Eastern Express Pushes Regional Network in Arabian Gulf
Regional airline service has been slow to take root in the Middle East, and especially at the entry-level turboprop end of the market. But now, a start-up operator in the United Arab Emirates (UAE) is preparing to launch a feeder service to the region’s aspiring hubs in Abu Dhabi and Doha, giving locals the chance to bypass crowded Dubai.
Based in Fujairah, UAE, Eastern Express plans to ferry business passengers into Abu Dhabi and Doha to connect with growing Gulf-based international passenger networks starting during this year’s first quarter.
Feasibility studies and planning for the new carrier began in early 2009, after CEO Capt. Alex de Vos sold his interest in Bahraini consultancy Gulf Executive Aviation. The Dutchman established the company in mid-2011.
Eastern Express expects to start operations with a leased 29-seat British Aerospace Jetstream 41, and plans also to lease a similarly sized Saab 340 as back-up equipment. It had hoped that flights would start before the end of January, but at press time the UAE’s General Civil Aviation Authority (GCAA) hadn’t finished the approval process for the new airline. According to de Vos, the GCAA has not previously certified operations involving a Saab 340, hence the delay. He now hopes the airline will launch operations by the end of March. Historically, few commercial turboprop operations have emerged in the Arabian Gulf region, which is more commonly associated with long-haul airlines and large business jets.
“Initially we will start out with only one aircraft. The second will come in a matter of months. We [hope to] have four aircraft within four years,” de Vos told AIN. “We will test markets first before committing to larger orders.”
Eastern Express plans two flights a day to Abu Dhabi and one to Doha, with a portion of the eventual fleet flying on charter, and an initial workforce of 25 growing to 50 by 2015. Later, plans call for it to expand into other Gulf states and other routes that the Jetstream 41 can serve with its range of approximately 800 miles.
De Vos wouldn’t yet confirm possible commercial ties with Etihad or other international carriers, including Emirates and Qatar Airways. “[Etihad] would be an obvious choice, with us flying into Abu Dhabi. We are talking to various airlines. We haven’t finalized any agreement yet,” he said. “We are new kids on the block. They want to see us operational first, adhering to certain safety and quality standards. Give us a few months of operation and then we will make our interline agreement known.”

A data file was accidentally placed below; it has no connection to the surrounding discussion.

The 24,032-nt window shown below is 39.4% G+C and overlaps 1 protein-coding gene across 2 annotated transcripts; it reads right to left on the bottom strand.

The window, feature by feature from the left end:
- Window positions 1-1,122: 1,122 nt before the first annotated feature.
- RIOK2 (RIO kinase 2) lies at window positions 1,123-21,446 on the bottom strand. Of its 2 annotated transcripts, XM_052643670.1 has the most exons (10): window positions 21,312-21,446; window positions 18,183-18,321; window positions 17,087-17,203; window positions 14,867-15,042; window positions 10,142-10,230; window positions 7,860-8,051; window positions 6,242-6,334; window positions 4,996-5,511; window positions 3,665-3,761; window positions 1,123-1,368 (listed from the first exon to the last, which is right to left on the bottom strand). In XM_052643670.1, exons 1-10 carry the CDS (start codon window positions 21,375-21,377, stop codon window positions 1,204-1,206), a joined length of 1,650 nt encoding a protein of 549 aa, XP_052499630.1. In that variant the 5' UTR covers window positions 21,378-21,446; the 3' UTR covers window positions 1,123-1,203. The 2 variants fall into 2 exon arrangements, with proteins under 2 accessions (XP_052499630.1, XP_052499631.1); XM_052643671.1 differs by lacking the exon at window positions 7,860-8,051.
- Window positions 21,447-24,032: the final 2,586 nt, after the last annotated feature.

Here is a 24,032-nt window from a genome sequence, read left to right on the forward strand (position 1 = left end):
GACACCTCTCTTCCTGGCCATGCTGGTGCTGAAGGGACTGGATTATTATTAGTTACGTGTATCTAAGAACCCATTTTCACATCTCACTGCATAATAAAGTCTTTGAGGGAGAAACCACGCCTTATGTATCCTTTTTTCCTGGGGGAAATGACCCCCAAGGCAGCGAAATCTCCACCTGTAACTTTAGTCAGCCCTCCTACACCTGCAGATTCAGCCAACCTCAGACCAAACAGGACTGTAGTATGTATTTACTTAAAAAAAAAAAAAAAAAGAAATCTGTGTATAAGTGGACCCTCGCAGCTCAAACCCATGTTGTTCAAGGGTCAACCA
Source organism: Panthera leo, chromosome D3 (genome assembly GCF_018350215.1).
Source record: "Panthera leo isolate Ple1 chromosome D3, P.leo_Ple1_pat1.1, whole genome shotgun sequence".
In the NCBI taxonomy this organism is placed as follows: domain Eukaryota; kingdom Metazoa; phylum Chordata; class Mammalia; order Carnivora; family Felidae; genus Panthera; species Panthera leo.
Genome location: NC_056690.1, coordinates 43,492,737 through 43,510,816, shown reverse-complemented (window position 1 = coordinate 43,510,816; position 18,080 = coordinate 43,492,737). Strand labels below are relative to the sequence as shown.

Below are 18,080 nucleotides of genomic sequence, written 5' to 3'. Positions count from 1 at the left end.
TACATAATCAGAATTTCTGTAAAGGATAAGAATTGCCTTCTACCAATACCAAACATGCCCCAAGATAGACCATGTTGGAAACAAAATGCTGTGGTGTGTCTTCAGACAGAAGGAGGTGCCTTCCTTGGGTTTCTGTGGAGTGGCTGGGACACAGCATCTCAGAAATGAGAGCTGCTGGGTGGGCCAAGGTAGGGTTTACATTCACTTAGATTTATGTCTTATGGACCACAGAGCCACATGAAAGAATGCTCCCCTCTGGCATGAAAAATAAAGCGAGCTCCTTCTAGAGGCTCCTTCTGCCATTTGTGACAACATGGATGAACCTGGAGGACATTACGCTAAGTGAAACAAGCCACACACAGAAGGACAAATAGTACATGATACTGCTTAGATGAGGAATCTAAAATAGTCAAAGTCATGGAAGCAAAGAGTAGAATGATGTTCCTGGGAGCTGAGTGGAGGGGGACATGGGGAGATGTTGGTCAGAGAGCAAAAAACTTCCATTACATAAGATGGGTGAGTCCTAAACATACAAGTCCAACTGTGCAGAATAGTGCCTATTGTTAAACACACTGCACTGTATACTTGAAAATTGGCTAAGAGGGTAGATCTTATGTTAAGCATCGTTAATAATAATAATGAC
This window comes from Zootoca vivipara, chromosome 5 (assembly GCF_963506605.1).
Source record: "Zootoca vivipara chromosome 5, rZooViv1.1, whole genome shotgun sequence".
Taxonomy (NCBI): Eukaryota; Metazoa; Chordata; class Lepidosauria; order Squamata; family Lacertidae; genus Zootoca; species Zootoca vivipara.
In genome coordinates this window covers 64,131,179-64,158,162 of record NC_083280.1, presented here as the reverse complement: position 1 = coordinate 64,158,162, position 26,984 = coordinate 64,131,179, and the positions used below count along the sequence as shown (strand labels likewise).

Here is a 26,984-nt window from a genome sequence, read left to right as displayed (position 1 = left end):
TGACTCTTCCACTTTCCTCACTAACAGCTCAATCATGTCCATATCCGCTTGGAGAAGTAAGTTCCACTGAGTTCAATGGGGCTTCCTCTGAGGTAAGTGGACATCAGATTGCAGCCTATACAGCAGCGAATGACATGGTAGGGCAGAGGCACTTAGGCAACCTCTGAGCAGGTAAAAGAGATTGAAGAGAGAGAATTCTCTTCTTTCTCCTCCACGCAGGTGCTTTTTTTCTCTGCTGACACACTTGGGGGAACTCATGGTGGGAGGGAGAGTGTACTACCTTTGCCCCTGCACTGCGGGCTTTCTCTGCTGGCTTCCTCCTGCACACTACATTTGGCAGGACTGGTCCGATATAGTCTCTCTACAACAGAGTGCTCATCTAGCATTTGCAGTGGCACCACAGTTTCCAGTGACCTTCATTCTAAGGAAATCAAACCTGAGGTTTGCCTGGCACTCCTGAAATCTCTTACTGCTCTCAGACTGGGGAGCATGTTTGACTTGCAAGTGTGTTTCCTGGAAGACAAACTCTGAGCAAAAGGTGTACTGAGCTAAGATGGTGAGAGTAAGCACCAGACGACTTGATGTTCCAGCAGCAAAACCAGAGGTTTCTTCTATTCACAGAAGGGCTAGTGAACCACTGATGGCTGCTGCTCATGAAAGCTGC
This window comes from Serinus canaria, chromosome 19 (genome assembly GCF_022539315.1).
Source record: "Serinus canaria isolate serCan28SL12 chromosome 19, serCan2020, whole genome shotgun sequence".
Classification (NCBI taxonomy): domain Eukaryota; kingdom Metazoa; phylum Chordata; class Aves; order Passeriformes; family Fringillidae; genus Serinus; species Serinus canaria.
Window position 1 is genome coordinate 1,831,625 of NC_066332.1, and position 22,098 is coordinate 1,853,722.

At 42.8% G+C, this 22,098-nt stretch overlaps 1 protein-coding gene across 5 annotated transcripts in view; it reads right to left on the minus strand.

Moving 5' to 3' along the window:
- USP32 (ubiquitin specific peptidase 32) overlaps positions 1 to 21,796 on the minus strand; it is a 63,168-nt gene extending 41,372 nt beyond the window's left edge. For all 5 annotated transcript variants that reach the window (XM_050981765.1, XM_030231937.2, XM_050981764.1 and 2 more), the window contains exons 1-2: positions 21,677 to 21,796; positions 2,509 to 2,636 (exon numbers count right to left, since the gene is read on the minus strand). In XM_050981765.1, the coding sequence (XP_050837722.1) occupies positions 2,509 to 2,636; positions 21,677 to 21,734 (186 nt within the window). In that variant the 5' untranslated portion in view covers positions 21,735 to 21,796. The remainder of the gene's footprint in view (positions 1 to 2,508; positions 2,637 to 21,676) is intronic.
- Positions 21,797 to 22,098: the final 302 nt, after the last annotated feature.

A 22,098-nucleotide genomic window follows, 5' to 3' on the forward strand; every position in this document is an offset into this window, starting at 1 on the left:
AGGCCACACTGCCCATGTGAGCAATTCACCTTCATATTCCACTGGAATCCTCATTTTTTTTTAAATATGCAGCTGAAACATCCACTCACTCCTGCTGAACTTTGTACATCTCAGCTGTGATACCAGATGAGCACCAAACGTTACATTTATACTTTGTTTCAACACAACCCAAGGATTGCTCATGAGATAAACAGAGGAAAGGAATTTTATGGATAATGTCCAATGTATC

Representatives of three major UAE business families, including Ras Al Khaimah-based Abulhoul Airways owner Ahmed Abulhoul, serve as the main shareholders behind Eastern Express, while de Vos holds the balance of the company’s equity. Initial aircraft finance will come from those funds. As Eastern Express conducts negotiations for the lease of aircraft, GCAA approval hinges on the company’s obtaining use of Abulhoul Aviation’s aircraft operator’s certificate.
De Vos anticipates business travelers will account for the majority of his passengers. Fujairah is fast becoming another UAE business hub. Situated close to the Straits of Hormuz, gateway to a third of global seaborne traded oil, it serves as the region’s main bunkering port, while a major new oil pipeline from Abu Dhabi’s Habshan field has opened and the bustling Khorfakkan container port lies 15 miles north.
The UAE’s federal structure means government bodies operate in every emirate and must report to the capital in Abu Dhabi. “There is heavy traffic between Fujairah and Abu Dhabi,” said de Vos.
Meanwhile, as the only entire emirate on the UAE’s east coast, Fujairah enjoys an expanding tourism industry and its list of Indian Ocean-facing resorts is growing. “New hotels are being built as we speak,” said de Vos. “Initially, tourism will not provide that much traffic. But the moment we start interlining with existing international carriers, the numbers will increase.”